The University of Manitoba Graduate Students’ Association (UMGSA) released a year-end statement in December highlighting a number of issues U of M students and staff faced during 2018.
The statement touches on challenges including racism and discrimination, sexual harassment at the university and the loss of international student healthcare.
The statement addresses numerous allegations of “inappropriate behaviour” made against university faculty that came to light in the last year.
The statement includes demands from the UMGSA that “those in positions of authority do a consistently better job in responding to allegations and breaches swiftly and effectively.”
UMGSA president and Respectful Work and Learning Environment & Sexual Assault Policy Review Advisory Committee graduate representative Carl Neumann said he had “been attending meetings and giving feedback to this committee since it was created almost exactly one year ago.”
“As part of this process, we arranged to have a special consultation session with the UMGSA council, similar to the many other consultation sessions that were held, such as with UMSU’s board of directors and countless other groups around the university,” he said.
“We also promoted the consultation sessions that were open to everyone to grad students at large, as well as the opportunity to give feedback online, either anonymously or not.”
The statement mentions “upcoming changes [that] will certainly lead to far better responses when breaches occur,” and that the UMGSA is “very confident that these changes and other initiatives will make problems of this kind less frequent.”
While Neumann was unable to discuss the “upcoming changes” referred to in the statement due to “confidentiality surrounding the revisions to the university’s policies,” he added that “many things will be clarified, and that alone will make a big difference.”
According to the year-end statement, the UMGSA “will also be bringing forward proposals for changes to the advisor student guidelines, so that clear expectations for advisors, and not just for students, will be explicitly written into those agreements to make professional and personal boundaries and expectations much more clear.”
Speaking about these changes to the advisor student guidelines, Neumann said the UMGSA was “only at the very earliest stage of that initiative.”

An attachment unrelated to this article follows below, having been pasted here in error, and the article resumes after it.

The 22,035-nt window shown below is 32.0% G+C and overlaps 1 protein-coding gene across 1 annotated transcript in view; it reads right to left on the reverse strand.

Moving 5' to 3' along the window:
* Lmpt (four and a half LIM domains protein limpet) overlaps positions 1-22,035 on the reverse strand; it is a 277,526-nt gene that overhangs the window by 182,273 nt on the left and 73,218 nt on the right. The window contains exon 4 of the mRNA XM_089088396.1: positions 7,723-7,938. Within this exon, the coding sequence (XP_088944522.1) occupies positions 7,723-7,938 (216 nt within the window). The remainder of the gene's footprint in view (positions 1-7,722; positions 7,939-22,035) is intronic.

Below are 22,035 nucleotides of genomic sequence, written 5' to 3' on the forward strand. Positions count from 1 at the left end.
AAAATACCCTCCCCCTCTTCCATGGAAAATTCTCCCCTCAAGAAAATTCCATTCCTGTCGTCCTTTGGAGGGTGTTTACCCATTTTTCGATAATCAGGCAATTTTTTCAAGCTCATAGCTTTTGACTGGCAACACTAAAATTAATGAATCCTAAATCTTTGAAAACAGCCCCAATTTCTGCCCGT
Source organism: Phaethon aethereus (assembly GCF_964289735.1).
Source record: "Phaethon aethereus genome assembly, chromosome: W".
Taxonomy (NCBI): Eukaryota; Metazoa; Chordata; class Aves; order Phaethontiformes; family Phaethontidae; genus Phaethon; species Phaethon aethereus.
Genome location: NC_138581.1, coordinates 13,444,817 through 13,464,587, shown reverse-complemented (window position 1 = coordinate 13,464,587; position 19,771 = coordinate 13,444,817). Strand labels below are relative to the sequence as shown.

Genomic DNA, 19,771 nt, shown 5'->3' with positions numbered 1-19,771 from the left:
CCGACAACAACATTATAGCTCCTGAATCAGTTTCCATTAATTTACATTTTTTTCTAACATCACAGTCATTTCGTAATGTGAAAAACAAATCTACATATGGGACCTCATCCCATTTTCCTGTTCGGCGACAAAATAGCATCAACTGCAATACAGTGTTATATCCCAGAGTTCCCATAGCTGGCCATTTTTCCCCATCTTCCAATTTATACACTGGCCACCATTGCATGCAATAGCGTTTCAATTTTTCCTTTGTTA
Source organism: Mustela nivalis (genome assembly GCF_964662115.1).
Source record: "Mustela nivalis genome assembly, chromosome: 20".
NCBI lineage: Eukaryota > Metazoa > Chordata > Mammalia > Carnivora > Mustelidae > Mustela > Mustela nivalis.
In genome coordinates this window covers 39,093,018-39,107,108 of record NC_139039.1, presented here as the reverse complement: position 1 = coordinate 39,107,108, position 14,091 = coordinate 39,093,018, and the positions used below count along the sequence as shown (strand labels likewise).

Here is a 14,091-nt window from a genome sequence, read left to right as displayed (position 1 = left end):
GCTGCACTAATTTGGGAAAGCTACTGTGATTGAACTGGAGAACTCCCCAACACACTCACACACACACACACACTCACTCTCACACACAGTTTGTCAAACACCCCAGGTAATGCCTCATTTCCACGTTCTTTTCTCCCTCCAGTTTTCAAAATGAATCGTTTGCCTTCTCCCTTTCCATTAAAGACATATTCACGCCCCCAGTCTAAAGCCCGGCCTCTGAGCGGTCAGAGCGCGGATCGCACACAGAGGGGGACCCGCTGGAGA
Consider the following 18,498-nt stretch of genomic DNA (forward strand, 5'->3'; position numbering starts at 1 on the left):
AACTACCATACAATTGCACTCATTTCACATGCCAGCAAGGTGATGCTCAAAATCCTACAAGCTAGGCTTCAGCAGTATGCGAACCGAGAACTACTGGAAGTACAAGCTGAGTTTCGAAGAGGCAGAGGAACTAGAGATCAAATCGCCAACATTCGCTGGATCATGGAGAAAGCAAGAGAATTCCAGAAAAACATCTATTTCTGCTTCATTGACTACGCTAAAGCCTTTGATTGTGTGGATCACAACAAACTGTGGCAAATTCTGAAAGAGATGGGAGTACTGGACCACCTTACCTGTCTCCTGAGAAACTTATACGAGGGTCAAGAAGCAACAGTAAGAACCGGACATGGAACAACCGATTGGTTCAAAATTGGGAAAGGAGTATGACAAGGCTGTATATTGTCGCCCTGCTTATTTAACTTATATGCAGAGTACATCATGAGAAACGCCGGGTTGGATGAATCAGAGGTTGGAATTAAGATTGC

“We’ve received very preliminary suggestions about what could be added, but it will be a longer process this term seeking wider feedback, and then making a more concrete proposal to the faculty of graduate studies.”
Discrimination in the grad student community
The statement also addresses recent cases of racist and discriminatory activity at the U of M.
The statement assured students the UMGSA was “working together with administration, along with other student groups, to respond to these cases.”
“We are currently developing a concrete procedure on how to respond to students who report such incidents, and we are compiling a list of resources that students can use for support,” Neumann said.
“At present, we can already direct students to supports of various kinds, both on and off campus, and we can raise specific concerns to administration as appropriate.”
International students hit by healthcare cuts
The statement also addresses the provincial government’s decision in March 2018 to no longer provide international students with universal healthcare.
The statement calls the loss of provincial health coverage for international students “a significant hit,” and adds the UMGSA “worked hard to ensure that all students will maintain equivalent coverage at the lowest possible cost.”
“We were very pleased that the university was willing to pay for this coverage for this academic year, and we will continue to work with university staff to maintain the best outcomes we can achieve.”